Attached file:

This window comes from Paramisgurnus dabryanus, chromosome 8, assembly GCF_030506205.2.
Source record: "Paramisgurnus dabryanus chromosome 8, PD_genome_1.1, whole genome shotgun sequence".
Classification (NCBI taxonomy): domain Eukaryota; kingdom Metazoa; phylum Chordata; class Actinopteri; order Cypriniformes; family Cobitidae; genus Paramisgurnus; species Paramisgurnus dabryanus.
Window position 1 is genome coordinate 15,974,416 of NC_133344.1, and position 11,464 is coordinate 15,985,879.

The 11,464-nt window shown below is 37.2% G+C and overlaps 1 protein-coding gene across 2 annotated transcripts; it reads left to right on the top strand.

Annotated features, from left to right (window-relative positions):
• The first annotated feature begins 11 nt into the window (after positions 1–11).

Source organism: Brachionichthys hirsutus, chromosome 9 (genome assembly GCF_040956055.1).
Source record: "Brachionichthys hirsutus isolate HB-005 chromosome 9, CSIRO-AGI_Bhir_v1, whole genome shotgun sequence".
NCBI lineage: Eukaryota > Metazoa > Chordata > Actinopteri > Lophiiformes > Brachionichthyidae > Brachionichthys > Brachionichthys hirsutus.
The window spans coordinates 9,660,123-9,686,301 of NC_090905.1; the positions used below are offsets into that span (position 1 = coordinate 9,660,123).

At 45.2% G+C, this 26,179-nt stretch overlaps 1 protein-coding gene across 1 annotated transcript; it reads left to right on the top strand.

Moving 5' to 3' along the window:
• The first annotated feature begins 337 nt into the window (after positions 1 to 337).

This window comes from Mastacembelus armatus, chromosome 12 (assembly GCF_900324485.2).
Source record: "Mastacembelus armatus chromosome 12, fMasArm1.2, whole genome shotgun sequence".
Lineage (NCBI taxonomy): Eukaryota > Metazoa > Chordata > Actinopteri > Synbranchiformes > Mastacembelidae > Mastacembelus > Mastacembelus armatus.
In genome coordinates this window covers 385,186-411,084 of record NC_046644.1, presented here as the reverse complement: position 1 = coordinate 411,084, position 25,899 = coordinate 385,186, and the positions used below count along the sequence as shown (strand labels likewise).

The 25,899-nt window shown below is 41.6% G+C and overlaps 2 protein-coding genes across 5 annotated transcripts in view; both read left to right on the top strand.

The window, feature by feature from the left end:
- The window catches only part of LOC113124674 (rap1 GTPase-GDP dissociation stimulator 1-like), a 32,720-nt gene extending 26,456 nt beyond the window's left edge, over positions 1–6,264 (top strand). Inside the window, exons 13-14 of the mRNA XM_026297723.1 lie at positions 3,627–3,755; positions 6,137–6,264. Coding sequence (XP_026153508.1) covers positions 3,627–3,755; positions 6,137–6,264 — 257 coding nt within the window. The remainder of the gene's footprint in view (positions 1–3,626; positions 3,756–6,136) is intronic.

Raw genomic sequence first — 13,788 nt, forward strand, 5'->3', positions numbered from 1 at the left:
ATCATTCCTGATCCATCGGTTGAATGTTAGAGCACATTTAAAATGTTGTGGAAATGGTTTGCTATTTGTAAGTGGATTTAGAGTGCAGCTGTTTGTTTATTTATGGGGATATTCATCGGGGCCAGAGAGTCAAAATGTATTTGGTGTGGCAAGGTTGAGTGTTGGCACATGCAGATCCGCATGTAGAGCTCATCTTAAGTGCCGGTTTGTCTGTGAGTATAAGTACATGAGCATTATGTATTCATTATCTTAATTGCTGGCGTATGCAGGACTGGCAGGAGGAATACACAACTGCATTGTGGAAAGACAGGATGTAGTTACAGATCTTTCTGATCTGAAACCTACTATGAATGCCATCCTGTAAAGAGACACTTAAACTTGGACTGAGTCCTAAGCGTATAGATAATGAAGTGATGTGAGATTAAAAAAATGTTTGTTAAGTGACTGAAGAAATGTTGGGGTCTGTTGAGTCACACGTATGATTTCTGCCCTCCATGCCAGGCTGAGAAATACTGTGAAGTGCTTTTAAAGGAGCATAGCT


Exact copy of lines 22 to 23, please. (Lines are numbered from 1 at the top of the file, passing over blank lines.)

Raw genomic sequence first — 13,788 nt, forward strand, 5'->3', positions numbered from 1 at the left:
ATCATTCCTGATCCATCGGTTGAATGTTAGAGCACATTTAAAATGTTGTGGAAATGGTTTGCTATTTGTAAGTGGATTTAGAGTGCAGCTGTTTGTTTATTTATGGGGATATTCATCGGGGCCAGAGAGTCAAAATGTATTTGGTGTGGCAAGGTTGAGTGTTGGCACATGCAGATCCGCATGTAGAGCTCATCTTAAGTGCCGGTTTGTCTGTGAGTATAAGTACATGAGCATTATGTATTCATTATCTTAATTGCTGGCGTATGCAGGACTGGCAGGAGGAATACACAACTGCATTGTGGAAAGACAGGATGTAGTTACAGATCTTTCTGATCTGAAACCTACTATGAATGCCATCCTGTAAAGAGACACTTAAACTTGGACTGAGTCCTAAGCGTATAGATAATGAAGTGATGTGAGATTAAAAAAATGTTTGTTAAGTGACTGAAGAAATGTTGGGGTCTGTTGAGTCACACGTATGATTTCTGCCCTCCATGCCAGGCTGAGAAATACTGTGAAGTGCTTTTAAAGGAGCATAGCT